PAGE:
Your daily dose of Austin
Smartphone image
×
Make your inbox more Austin.
Local news and fun, every day 6am.
Less than $1M in RENT assistance distributed so far from $12.9M city of Austin program

A rental relief program from the city of Austin has so far helped more than 750 residents access nearly $900,000 to cover rental costs for up to three months.


The city introduced a new dashboard Wednesday that showcases how much rental relief money has been distributed since late August when the program debuted. The Relief of Emergency Needs for Tenants, or RENT, program aims to provide rental aid to low-income residents who have been impacted by COVID-19.

But that's only a fraction of the $12.9 million allocated for rental relief efforts. As of Thursday morning, 776 recipients out of 2,600 applicants have received $897,698 in approved rental assistance. That means only 29.8% of applicants have qualified for rental assistance.

The typical household received $1,095 toward monthly rent, according to the dashboard, which also breaks down recipients per ZIP code, industry, ace/ethnicity, as well as household size and income.

Approved applicants have their rental money distributed directly to their landlord. Also, only those making between 0% and 30% of Austin's median family income qualify for rental assistance all three months. Anyone making between 30% to 80% of the median family income only qualify for one month of relief.

To better promote the RENT program, the city has partnered with nonprofit organizations to assist renters in the application process. The city announced Wednesday it spent $400,000 to partner with these community organizations, which focus outreach efforts on the following factors:

Low-income residents in ZIP codes with high COVID-19 rates

  • Black and Latinx
  • Large households or families with children
  • People with disabilities
  • Veterans
  • People with limited English proficiency

According to the city, recipients are selected randomly from the pool of qualified applicants. Such drawings occur "periodically over the comings months" or until the $12.9 million relief fund dries up.

"All applications, regardless of when they are submitted, will be given equal chance in the selection process," the city's website states.

Qualifications also balance household size with income, as applicants cannot make more than 80% of the city's median family income. Want to know if you qualify? Follow this basic breakdown to see if your household income is lower than the maximum threshold:

  • I person=$54,700
  • 2 people=$62,500
  • 3 people=$70,300
  • 4 people=$78,100
  • 5 people=$84,350
  • 6 people=$90,600

Also, be ready to show evidence that COVID-19 has created financial hardships, such as paystubs and unemployment notices.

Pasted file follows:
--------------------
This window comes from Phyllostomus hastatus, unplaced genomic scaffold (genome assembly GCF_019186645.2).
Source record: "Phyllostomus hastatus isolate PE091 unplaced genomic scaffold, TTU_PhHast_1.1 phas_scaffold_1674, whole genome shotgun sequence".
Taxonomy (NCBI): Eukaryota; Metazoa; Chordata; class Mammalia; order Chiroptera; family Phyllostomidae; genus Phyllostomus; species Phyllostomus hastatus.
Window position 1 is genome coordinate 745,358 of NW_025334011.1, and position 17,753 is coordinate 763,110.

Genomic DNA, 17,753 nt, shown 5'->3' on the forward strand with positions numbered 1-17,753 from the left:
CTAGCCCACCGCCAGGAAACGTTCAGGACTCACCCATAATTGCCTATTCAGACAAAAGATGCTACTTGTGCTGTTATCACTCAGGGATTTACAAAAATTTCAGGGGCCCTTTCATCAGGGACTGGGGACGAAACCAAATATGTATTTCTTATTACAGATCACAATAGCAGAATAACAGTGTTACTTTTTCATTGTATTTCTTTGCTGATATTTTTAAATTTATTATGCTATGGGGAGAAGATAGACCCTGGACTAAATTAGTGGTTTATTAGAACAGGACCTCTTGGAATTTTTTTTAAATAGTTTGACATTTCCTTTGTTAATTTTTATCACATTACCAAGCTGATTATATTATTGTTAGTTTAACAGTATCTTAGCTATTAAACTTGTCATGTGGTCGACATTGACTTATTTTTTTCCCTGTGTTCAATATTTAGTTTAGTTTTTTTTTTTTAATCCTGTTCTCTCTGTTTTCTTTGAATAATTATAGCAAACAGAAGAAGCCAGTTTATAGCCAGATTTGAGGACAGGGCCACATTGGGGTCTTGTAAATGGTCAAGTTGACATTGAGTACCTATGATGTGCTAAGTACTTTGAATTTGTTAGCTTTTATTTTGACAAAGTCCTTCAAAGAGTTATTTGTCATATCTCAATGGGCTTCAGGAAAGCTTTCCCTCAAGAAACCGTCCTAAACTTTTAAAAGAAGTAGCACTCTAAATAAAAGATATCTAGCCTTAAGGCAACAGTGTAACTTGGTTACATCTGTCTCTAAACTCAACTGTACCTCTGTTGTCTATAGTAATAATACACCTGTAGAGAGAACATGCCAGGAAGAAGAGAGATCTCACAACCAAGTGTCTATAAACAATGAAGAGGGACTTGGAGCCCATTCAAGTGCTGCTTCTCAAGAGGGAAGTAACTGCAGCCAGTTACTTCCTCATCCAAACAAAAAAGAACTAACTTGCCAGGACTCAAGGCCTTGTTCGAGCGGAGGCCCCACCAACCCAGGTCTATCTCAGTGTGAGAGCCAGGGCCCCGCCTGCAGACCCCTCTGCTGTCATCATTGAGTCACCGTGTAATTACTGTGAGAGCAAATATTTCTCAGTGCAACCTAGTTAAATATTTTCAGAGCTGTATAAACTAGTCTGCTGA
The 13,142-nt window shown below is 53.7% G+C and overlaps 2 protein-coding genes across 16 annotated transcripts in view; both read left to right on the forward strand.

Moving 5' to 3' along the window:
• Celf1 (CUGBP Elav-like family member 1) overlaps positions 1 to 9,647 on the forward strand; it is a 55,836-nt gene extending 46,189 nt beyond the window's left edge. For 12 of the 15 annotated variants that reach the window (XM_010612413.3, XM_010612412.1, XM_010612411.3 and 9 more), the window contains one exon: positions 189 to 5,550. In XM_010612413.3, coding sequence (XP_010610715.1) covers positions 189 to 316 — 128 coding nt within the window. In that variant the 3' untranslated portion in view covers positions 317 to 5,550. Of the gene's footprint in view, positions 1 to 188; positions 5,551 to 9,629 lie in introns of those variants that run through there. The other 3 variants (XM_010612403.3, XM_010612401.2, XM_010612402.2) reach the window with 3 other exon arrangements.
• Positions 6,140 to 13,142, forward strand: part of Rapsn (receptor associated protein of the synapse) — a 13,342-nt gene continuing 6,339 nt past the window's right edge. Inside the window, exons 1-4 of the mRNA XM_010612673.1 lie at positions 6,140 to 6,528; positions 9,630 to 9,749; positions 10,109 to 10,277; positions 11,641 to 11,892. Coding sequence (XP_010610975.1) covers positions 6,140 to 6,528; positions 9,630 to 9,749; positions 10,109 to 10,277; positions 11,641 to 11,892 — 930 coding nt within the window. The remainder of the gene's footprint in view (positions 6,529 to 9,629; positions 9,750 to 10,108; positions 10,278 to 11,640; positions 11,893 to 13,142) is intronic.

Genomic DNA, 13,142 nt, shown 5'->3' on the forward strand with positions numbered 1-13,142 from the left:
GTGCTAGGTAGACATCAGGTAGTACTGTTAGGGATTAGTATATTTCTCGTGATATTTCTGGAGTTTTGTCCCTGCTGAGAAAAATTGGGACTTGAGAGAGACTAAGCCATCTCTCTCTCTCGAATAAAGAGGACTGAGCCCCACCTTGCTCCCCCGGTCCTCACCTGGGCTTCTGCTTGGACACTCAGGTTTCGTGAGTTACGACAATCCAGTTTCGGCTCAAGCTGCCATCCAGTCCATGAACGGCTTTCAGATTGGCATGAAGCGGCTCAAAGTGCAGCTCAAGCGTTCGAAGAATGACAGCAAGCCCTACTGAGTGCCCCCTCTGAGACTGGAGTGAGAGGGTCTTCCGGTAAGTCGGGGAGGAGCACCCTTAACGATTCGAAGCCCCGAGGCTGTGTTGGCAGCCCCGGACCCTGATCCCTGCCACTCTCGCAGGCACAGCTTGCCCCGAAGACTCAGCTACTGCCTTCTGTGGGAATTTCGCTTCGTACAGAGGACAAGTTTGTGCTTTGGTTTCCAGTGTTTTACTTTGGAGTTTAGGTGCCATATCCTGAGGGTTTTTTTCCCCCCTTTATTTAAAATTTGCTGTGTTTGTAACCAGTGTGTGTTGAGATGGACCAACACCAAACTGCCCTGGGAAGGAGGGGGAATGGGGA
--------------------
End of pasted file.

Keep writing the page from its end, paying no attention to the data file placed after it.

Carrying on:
For more information about the relief program and eviction information, visit the RENT assistance homepage.


More:

Austin market posts lower rents, a pandemic-era boon to some tenants

Popular

With deposition and trial looming, Elon Musk has offered $44B for Twitter, again
Shutterstock

Elon Musk has proposed once again to buy Twitter for $54.20 a share.

The news that Musk is offering to carry on with the $44 billion buyout was first reported by Bloomberg. Now, a filing with the Securities and Exchange Commission shows Musk made the proposal in a letter to the tech giant on Monday.

The New York Stock Exchange temporarily halted trading in Twitter stock twice Tuesday, first because of a big price move and the second time for a news event, presumably the announcement of Musk's renewed offer.

While the per share offer price on this latest proposal remains the same as the original offer, it’s unclear if Musk has made other term changes or if Twitter would reject it. According to other reports, a deal could be reached this week.

The stock closed at $52.00/share Tuesday, indicating market uncertainty around the $54.20 offer.

After Musk informed Twitter of plans to terminate the original agreement in July, Twitter sued. A trial has been expected in Delaware Chancery Court on Oct. 17.

With the proposition of a buyout on the table again, it revives the question of whether Musk might move Twitter from San Francisco to Central Texas.

He’s done so with some of his other companies. Tesla’s headquarters in southeast Travis County had its grand opening earlier this year and tunneling business The Boring Company moved to Pflugerville. At least two other Musk companies, SpaceX and Neuralink, have a Central Texas presence without being headquartered here.

Technology journalist Nilay Patel this afternoon voiced concerns that owning Twitter and Tesla together could be problematic for Musk, as his Tesla manufacturing facilities in Germany and China are both in countries that have disputes with Twitter over content moderation and censorship.

Telsa shares fell after the Twitter news became public, before rallying to close up, at $249.44.

Austin rents nearly double in a year and are now in the top 5 nationwide
Dwellsy

While searching for a place to live, Austin renters will face monthly rates of nearly $3,000, a recent guide from rental marketplace Dwellsy shows.

The median rent in August this year was $2,930, a more than 86% increase since August 2021. That’s $820 more than the nationwide median asking rent in August and puts Austin just below the Bay Area, Boston and New York for large cities with the most expensive asking rent.

“Within this group, Austin, TX stands out for the highest increases in asking rent, which has nearly doubled since this time last year,” the study notes.

Outside of those large cities, however, others are seeing even higher rent spikes. Metro areas that ranked above Austin in one-year increases include those like Kansas City, MO with a 112% change in rent since last August and Tucson, AZ with a 124% change.

The data reflects large apartment communities, single-family homes and 2-6 unit buildings.